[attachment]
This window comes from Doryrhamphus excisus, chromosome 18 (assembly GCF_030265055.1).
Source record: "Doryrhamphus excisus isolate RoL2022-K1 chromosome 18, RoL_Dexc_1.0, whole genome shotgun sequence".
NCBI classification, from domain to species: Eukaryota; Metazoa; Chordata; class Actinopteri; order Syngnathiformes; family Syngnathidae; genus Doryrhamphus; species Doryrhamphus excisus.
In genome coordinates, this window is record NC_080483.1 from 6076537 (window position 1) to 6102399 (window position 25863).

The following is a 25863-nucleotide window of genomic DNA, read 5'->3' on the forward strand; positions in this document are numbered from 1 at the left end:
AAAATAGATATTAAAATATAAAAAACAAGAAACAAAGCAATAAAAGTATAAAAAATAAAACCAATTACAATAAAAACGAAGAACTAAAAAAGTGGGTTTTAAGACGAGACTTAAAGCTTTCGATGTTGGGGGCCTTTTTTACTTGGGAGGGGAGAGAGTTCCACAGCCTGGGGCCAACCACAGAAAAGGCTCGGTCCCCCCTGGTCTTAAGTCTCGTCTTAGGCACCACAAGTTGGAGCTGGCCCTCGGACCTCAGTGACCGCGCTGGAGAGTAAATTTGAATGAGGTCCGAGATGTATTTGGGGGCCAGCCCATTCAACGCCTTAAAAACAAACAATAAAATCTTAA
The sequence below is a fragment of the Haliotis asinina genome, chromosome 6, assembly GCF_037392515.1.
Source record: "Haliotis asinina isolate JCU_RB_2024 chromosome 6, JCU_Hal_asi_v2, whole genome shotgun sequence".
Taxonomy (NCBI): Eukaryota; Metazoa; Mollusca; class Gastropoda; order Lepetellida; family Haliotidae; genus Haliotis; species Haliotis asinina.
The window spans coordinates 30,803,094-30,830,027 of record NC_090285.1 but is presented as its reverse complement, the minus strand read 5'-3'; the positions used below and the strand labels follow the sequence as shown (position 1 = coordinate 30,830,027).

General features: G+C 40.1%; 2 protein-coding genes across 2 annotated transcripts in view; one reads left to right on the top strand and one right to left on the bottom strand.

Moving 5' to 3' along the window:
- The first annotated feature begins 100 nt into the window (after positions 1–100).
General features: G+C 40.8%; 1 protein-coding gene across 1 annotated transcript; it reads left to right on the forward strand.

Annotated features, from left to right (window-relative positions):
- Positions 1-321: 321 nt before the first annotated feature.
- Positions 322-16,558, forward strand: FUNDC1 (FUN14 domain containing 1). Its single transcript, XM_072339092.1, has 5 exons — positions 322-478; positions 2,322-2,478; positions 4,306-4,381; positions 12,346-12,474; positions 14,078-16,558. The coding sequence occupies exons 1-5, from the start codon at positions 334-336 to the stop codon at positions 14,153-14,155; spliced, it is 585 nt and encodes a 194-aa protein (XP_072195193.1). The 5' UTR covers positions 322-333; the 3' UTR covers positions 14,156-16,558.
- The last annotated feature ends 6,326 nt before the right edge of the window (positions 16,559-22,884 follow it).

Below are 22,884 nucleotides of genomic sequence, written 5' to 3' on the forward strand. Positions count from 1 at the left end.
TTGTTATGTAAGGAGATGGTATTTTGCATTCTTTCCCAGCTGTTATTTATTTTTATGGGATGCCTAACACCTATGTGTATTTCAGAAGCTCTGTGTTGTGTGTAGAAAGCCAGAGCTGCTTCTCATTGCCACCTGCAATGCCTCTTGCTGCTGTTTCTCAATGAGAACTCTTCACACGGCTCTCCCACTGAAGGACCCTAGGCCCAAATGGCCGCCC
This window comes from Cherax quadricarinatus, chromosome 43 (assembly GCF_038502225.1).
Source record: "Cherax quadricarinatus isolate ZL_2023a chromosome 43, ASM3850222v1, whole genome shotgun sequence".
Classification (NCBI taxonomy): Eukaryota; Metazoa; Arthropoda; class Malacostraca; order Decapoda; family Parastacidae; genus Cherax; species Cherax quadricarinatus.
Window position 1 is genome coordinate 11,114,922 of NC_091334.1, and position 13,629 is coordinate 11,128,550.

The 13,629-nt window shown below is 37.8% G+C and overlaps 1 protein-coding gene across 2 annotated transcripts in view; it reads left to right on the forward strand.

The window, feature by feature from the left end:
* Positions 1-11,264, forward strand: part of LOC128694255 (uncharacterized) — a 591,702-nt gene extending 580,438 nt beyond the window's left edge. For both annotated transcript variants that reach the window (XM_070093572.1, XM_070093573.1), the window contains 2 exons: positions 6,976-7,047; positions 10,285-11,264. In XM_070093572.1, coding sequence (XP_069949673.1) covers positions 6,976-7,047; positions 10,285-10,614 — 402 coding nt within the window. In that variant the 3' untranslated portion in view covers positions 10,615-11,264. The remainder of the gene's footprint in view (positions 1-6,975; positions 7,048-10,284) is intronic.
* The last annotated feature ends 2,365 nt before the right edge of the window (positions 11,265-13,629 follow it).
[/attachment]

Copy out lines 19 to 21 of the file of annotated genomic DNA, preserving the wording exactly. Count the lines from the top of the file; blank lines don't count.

Below are 22,884 nucleotides of genomic sequence, written 5' to 3' on the forward strand. Positions count from 1 at the left end.
TTGTTATGTAAGGAGATGGTATTTTGCATTCTTTCCCAGCTGTTATTTATTTTTATGGGATGCCTAACACCTATGTGTATTTCAGAAGCTCTGTGTTGTGTGTAGAAAGCCAGAGCTGCTTCTCATTGCCACCTGCAATGCCTCTTGCTGCTGTTTCTCAATGAGAACTCTTCACACGGCTCTCCCACTGAAGGACCCTAGGCCCAAATGGCCGCCC
This window comes from Cherax quadricarinatus, chromosome 43 (assembly GCF_038502225.1).